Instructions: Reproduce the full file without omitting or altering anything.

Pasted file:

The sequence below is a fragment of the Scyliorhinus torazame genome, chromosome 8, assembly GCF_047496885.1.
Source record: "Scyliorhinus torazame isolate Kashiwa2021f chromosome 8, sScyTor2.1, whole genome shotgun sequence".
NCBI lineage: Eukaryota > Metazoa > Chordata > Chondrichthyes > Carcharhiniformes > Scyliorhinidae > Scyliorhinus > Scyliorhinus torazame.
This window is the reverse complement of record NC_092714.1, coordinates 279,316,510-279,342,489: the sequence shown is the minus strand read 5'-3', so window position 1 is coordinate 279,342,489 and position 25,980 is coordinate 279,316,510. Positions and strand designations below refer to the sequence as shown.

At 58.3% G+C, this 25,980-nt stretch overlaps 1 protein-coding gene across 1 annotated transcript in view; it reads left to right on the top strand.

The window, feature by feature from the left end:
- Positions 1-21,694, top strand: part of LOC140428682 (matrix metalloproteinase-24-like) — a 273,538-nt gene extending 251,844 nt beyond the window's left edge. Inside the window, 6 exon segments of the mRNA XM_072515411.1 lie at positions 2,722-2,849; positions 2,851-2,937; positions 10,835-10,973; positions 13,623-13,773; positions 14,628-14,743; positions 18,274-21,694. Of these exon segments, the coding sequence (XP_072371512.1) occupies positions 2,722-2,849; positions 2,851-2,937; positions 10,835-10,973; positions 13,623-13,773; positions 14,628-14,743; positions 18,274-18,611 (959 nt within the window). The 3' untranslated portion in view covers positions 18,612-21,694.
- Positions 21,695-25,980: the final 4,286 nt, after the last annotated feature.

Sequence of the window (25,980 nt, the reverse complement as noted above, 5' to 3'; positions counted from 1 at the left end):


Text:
The sequence below is a fragment of the Scyliorhinus torazame genome, chromosome 8, assembly GCF_047496885.1.
Source record: "Scyliorhinus torazame isolate Kashiwa2021f chromosome 8, sScyTor2.1, whole genome shotgun sequence".
NCBI lineage: Eukaryota > Metazoa > Chordata > Chondrichthyes > Carcharhiniformes > Scyliorhinidae > Scyliorhinus > Scyliorhinus torazame.
This window is the reverse complement of record NC_092714.1, coordinates 279,316,510-279,342,489: the sequence shown is the minus strand read 5'-3', so window position 1 is coordinate 279,342,489 and position 25,980 is coordinate 279,316,510. Positions and strand designations below refer to the sequence as shown.

At 58.3% G+C, this 25,980-nt stretch overlaps 1 protein-coding gene across 1 annotated transcript in view; it reads left to right on the top strand.

The window, feature by feature from the left end:
- Positions 1-21,694, top strand: part of LOC140428682 (matrix metalloproteinase-24-like) — a 273,538-nt gene extending 251,844 nt beyond the window's left edge. Inside the window, 6 exon segments of the mRNA XM_072515411.1 lie at positions 2,722-2,849; positions 2,851-2,937; positions 10,835-10,973; positions 13,623-13,773; positions 14,628-14,743; positions 18,274-21,694. Of these exon segments, the coding sequence (XP_072371512.1) occupies positions 2,722-2,849; positions 2,851-2,937; positions 10,835-10,973; positions 13,623-13,773; positions 14,628-14,743; positions 18,274-18,611 (959 nt within the window). The 3' untranslated portion in view covers positions 18,612-21,694.
- Positions 21,695-25,980: the final 4,286 nt, after the last annotated feature.

Sequence of the window (25,980 nt, the reverse complement as noted above, 5' to 3'; positions counted from 1 at the left end):